Republicans challenge Evers' extension of Safer at Home order
Assembly Speaker Robin Vos and Senate Majority Leader Scott Fitzgerald have filed a lawsuit against Governor Tony Evers regarding his extension of the Safer at Home order.
Evers' office announced an extension of the order last week, saying it would be extended through May 26th.
Court documents dated April 21 state the Legislature is requesting the Wisconsin Supreme Court issue an order temporarily enjoining enforcement of the Emergency Order extension.
Lawmakers say the order was improperly enacted due to Wisconsin Statutes, and because it exceeds the Department of Health Services' authority.
Andrea Palm, Secretary for the Department of Health Services, as well as other DHS executives must respond to the lawsuit by 4 p.m. on April 28.
That response will then be followed by response from petitioners by April 30.
Evers responded to the lawsuit Tuesday, calling it a "power grab".
"This lawsuit is something else. This is not an issue about who is in charge, this is an issue about people's lives," said Evers.
The governor also sounded off that it didn't mention how to keep people on the front lines safe, including doctors, nurses and first responders.
Evers went on to say that it was "outrageous", and that he is "looking forward tot he state supreme court to do the right thing."
When asked what it would look like if the lawsuit goes through, Evers said it was about power, it's not administrative rules, and if they win they get it and it will take a long time for our state to recover.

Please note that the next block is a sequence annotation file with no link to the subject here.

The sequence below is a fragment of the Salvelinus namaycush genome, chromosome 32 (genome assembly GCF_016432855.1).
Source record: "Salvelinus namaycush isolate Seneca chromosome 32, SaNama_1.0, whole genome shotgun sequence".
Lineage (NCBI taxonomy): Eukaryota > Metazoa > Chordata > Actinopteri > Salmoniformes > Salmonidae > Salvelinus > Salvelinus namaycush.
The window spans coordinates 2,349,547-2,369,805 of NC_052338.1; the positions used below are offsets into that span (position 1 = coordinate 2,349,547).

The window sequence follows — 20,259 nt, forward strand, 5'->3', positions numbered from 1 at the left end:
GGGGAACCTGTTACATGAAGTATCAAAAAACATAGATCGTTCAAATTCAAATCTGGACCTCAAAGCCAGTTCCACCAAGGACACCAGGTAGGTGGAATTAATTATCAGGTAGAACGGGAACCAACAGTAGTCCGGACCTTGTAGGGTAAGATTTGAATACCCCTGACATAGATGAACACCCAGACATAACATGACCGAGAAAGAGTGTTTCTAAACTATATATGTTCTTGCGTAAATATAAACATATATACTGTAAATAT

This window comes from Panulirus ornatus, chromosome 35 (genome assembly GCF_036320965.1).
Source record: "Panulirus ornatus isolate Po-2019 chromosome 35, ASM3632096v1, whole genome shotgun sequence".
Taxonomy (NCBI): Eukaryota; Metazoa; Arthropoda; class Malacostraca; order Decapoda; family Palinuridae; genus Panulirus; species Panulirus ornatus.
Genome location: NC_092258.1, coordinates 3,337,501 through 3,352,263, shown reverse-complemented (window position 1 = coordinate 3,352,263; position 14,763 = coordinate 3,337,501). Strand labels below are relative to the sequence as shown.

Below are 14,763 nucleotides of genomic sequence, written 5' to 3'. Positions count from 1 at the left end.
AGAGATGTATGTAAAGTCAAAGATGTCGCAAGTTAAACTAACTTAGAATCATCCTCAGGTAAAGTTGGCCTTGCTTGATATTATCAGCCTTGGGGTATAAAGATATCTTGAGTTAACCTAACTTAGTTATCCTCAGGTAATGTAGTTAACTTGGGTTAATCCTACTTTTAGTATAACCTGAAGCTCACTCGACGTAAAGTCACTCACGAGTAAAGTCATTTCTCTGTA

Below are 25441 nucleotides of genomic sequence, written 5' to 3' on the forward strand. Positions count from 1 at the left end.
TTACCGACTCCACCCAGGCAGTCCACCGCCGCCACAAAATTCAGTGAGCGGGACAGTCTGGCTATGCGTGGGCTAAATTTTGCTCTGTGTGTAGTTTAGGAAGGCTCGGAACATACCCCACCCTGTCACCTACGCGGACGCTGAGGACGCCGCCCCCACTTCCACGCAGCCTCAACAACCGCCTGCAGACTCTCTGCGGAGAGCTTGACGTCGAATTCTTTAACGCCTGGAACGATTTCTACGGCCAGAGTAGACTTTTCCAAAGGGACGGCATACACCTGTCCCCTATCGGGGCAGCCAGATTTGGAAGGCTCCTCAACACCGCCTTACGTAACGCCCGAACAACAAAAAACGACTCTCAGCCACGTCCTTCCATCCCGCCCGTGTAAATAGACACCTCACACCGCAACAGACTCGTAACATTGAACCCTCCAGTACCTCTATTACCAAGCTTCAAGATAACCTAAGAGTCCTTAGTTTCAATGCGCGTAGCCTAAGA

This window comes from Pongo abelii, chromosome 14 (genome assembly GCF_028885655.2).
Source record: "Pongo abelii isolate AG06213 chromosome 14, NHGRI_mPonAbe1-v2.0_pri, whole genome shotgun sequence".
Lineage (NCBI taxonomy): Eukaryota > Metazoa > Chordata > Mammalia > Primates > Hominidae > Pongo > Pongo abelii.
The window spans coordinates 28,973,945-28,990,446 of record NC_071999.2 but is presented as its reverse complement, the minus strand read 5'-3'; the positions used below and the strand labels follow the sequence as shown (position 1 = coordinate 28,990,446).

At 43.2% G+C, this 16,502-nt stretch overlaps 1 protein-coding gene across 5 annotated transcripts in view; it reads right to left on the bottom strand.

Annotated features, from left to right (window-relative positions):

He added Sec. Designee Andrea Palm is "doing a great job - she's made very difficult and important decisions," and that "it's a sad day for Wisconsin."
Evers was also asked if he did anything to engage republicans, and he answered with "We waited weeks and weeks for republicans to act, if they win, it will take them weeks and weeks to come up with rules and orders."
He said he didn't regret extending the order.
The Safer at Home order originally ended on April 24, however it was announced last Thursday the order would be extended for another month, and would end May 26.
Evers said he chose that date in order to allow enough time to meet the criteria outlined in state and federal plans.
When asked how he would say to people who are frustrated, Evers said that the plan from the get-go was to make sure we can get to a place where we can open the economy, can stay strong and keep everyone safe.
He then added the "sooner we can deal with the virus we all will be better off -- we still have a long way to go even if we have a political coup."
The order restricts non-essential business and travel in the state, and also means public and private K-12 schools will be closed for the rest of the year.
In addition, the document states the Legislature asks the court stay enforcement of its injunction for six days in order for the Department of Health Services to have enough time to enact a new emergency rule which is consistent with Wisconsin law.
to read the full document.
Speaker Vos and Senate Majority Leader Scott Fitzgerald issued a joint statement Tuesday afternoon announcing the lawsuit.
You can read their full statement below:
Assembly Democratic Leader Gordon Hintz (D-Oshkosh), also sounded off on the lawsuit Tuesday afternoon: